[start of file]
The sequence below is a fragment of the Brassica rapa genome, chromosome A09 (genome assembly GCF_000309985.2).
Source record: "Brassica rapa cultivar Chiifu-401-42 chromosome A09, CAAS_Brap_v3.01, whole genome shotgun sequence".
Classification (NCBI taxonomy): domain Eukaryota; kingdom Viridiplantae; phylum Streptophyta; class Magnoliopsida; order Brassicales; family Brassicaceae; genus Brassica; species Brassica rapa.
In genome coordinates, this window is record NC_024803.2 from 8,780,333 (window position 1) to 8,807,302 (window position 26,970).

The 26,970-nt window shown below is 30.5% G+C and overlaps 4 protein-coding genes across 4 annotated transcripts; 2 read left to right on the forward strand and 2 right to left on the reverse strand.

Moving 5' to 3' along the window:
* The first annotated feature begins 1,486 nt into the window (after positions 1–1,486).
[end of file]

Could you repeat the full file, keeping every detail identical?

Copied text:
The sequence below is a fragment of the Brassica rapa genome, chromosome A09 (genome assembly GCF_000309985.2).
Source record: "Brassica rapa cultivar Chiifu-401-42 chromosome A09, CAAS_Brap_v3.01, whole genome shotgun sequence".
Classification (NCBI taxonomy): domain Eukaryota; kingdom Viridiplantae; phylum Streptophyta; class Magnoliopsida; order Brassicales; family Brassicaceae; genus Brassica; species Brassica rapa.
In genome coordinates, this window is record NC_024803.2 from 8,780,333 (window position 1) to 8,807,302 (window position 26,970).

The 26,970-nt window shown below is 30.5% G+C and overlaps 4 protein-coding genes across 4 annotated transcripts; 2 read left to right on the forward strand and 2 right to left on the reverse strand.

Moving 5' to 3' along the window:
* The first annotated feature begins 1,486 nt into the window (after positions 1–1,486).